the problem in those cases is that the error is not exact any more
for example:
fun stackOverflow()
	try {
	catch (ex: StackOverflowError)
that would be a longass stacktrace
this will not throw a StackOverflowError because it is caught, but converting that Error (while already being at the end of your stack), to a string, will cause a second StackOverflowError
or OOM
that one will be caught by one stack higher up
1:45 PM
and therefor, in the stack trace, the error you receive comes from the println(ex.stackTraceToString()), not from the stackOverflow()
basically hiding the original error
that is why Java reserves memory and stack for these edge cases, just to provide a more meaningful error
So you are copying Java's approach?
not really, but Jetbrains is
and I use their system as compilation target
so I inherited their approach
but to be fair, there is no system I would rather inherit from
every other language I have seen either does the same or worse
Hey, you can always try pagefile if OOM occurs so you might be a little unique there
2:04 PM
Wouter de Kort on July 04, 2022
We neglected unit tests for a long time because our code base made them difficult. But now we’re putting in the work to change that.
@mr5 there can never be infinite memory tho
you always have some edge case of OOM
2:38 PM
[Hector] if(Memory.IsFull) process.WaitTheFuckUp();
[Hector] you're welcome
Damn why didn't I think of that
[Hector] How are you doing guys?
Pretty great, unexpectedly won a coding challengeāœŒ
[Hector] amazing
[Hector] and here I'm trying to figure out where to add some exclusion property within an XML
All I had to do was find the shortest route from A to B with "many" different flights given lol
Couldn't see the tests they ran on our code but it only took a moment so probably not that many flights
2:48 PM
[Hector] lol
[Hector] basic A* then?
Didn't build anything too fancy
Not even A* lol
Thought I don't have time just go foreach airport I can reach from here find route from that airport to my destination, then choose the fastest.
Look at it the thing fits in one natural sentence even
[Hector] ah classic bunch of foreaches
Seems I'm one of few who actually built something working, and then I had the nicest code
Bunch of LINQs and one foreach to choose the shortest route
The whole thing was explicitly C# only, guess the sponsoring company looks for C# devs
[Hector] oh
[Hector] did you get a job offer
[Hector] or was it just like yaaay you won, cool, thanks, bye
Well now I have a 34" UWQH curved monitor and they stil don't have another C# dev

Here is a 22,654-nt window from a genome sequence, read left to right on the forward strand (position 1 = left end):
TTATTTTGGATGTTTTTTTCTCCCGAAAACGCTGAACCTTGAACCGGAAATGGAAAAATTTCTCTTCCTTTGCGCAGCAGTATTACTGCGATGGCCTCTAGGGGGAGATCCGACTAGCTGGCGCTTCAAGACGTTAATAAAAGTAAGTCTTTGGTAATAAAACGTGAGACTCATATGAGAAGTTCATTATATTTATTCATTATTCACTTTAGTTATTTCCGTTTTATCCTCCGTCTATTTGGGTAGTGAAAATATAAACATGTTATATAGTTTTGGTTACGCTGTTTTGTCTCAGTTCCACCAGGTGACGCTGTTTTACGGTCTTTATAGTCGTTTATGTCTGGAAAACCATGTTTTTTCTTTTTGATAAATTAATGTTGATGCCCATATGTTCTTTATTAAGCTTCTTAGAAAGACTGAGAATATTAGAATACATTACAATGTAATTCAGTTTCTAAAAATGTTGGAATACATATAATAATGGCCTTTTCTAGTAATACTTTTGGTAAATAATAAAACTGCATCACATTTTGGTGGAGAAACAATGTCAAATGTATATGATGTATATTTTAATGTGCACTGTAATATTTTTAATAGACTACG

Basically everyone was like "yo here's my card call me lets drink a coffee in my office"
2:52 PM
[Hector] what monitor?
[Hector] it's not a 34GK950F by any chance, is it
[Hector] oh well, not bad
[Hector] I'd use it for work
Definitely gonna use it for work lol
[Hector] > Night Vision: See every detail clearly in the dark, helping you find and attack enemies before they notice.
[Hector] what the fuck
[Hector] xD
Go go gadget cheater monitor
2:55 PM
[Hector] you can attack those bugs in the middle of the night
Just need a gaming chair to get better reflexes now for even more cheats
[Hector] don't forget to put RGB in your chair
[Hector] +10% skill, everyone knows that
Oh definitely, so my enemies can't sneak up in the dark from behind
3:15 PM
dang, why did I not think of the RGB in chair?!
@Squirrelkiller easy to win if no one else submits anything
I recently also did some leetcode, and I tried to optimize some submissions
turns out, waste of time
there was one problem, which had an O(n) solution, assuming the input was sorted... which it wasnt
so, most solutions appeared to be O(n log n) (time)
but I tought I could optimize it by using an O(n) sorting algorithm
but that other algorithm has no bias to existing order
and the default sorting algorithm did
and most of the test input was (almost) entirely sorted
so the default sorting algorithm kinda already ran in O(n)
I also noticed a 70% fluctuation in runtime duration for multiple submissions of exactly the same code
How is that possible
Do they randomly run some submissions on a toaster
submitted the same code 10 times, lowest: ~450ms, highest: ~800ms
sometimes everything is just faster, I guess
probably hitting at the correct time to do everything between GC clears or something weird
or machine just hiccupped
I wonder how accurate Wietbot's code snippet environments were in runtime duration
on the downside, I probably wont be able to find my old dynamic FizzBuzz with iteration over recurring patterns solution
3 hours later…
6:28 PM